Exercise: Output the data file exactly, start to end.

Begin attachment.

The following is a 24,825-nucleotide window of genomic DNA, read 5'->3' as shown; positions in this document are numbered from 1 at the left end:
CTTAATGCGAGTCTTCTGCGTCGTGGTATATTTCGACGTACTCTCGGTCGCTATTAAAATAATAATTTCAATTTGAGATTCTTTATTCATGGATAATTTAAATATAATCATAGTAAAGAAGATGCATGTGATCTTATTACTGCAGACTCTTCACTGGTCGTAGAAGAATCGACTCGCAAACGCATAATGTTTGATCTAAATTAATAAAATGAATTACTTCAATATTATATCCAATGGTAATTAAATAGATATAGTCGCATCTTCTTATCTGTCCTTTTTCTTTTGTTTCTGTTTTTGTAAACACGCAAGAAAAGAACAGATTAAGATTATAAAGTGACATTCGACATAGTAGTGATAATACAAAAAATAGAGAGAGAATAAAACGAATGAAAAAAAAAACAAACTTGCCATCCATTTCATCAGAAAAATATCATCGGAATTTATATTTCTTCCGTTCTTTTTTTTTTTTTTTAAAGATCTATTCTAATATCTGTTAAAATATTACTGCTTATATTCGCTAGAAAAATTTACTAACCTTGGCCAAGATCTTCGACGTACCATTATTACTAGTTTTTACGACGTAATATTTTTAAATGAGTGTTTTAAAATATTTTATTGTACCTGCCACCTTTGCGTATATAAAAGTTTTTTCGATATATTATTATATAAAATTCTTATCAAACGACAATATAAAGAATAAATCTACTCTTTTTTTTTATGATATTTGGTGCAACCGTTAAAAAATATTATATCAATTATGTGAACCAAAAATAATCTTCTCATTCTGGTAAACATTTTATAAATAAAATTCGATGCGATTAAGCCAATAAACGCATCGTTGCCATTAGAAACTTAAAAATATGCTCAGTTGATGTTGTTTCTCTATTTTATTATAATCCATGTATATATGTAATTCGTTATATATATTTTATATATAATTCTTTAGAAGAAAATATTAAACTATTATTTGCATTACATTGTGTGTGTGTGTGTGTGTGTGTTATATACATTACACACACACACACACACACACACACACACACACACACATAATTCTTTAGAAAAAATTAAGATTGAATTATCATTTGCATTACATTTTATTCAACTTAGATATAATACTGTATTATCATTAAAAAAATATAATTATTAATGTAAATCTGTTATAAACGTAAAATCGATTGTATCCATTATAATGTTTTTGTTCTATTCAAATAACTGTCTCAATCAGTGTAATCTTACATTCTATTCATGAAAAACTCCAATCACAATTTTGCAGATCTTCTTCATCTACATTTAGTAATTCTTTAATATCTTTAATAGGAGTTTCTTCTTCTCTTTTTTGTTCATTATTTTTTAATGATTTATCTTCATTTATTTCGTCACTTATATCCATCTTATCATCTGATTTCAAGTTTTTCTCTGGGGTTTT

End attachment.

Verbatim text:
The following is a 24,825-nucleotide window of genomic DNA, read 5'->3' as shown; positions in this document are numbered from 1 at the left end:
CTTAATGCGAGTCTTCTGCGTCGTGGTATATTTCGACGTACTCTCGGTCGCTATTAAAATAATAATTTCAATTTGAGATTCTTTATTCATGGATAATTTAAATATAATCATAGTAAAGAAGATGCATGTGATCTTATTACTGCAGACTCTTCACTGGTCGTAGAAGAATCGACTCGCAAACGCATAATGTTTGATCTAAATTAATAAAATGAATTACTTCAATATTATATCCAATGGTAATTAAATAGATATAGTCGCATCTTCTTATCTGTCCTTTTTCTTTTGTTTCTGTTTTTGTAAACACGCAAGAAAAGAACAGATTAAGATTATAAAGTGACATTCGACATAGTAGTGATAATACAAAAAATAGAGAGAGAATAAAACGAATGAAAAAAAAAACAAACTTGCCATCCATTTCATCAGAAAAATATCATCGGAATTTATATTTCTTCCGTTCTTTTTTTTTTTTTTTAAAGATCTATTCTAATATCTGTTAAAATATTACTGCTTATATTCGCTAGAAAAATTTACTAACCTTGGCCAAGATCTTCGACGTACCATTATTACTAGTTTTTACGACGTAATATTTTTAAATGAGTGTTTTAAAATATTTTATTGTACCTGCCACCTTTGCGTATATAAAAGTTTTTTCGATATATTATTATATAAAATTCTTATCAAACGACAATATAAAGAATAAATCTACTCTTTTTTTTTATGATATTTGGTGCAACCGTTAAAAAATATTATATCAATTATGTGAACCAAAAATAATCTTCTCATTCTGGTAAACATTTTATAAATAAAATTCGATGCGATTAAGCCAATAAACGCATCGTTGCCATTAGAAACTTAAAAATATGCTCAGTTGATGTTGTTTCTCTATTTTATTATAATCCATGTATATATGTAATTCGTTATATATATTTTATATATAATTCTTTAGAAGAAAATATTAAACTATTATTTGCATTACATTGTGTGTGTGTGTGTGTGTGTGTTATATACATTACACACACACACACACACACACACACACACACACACACATAATTCTTTAGAAAAAATTAAGATTGAATTATCATTTGCATTACATTTTATTCAACTTAGATATAATACTGTATTATCATTAAAAAAATATAATTATTAATGTAAATCTGTTATAAACGTAAAATCGATTGTATCCATTATAATGTTTTTGTTCTATTCAAATAACTGTCTCAATCAGTGTAATCTTACATTCTATTCATGAAAAACTCCAATCACAATTTTGCAGATCTTCTTCATCTACATTTAGTAATTCTTTAATATCTTTAATAGGAGTTTCTTCTTCTCTTTTTTGTTCATTATTTTTTAATGATTTATCTTCATTTATTTCGTCACTTATATCCATCTTATCATCTGATTTCAAGTTTTTCTCTGGGGTTTT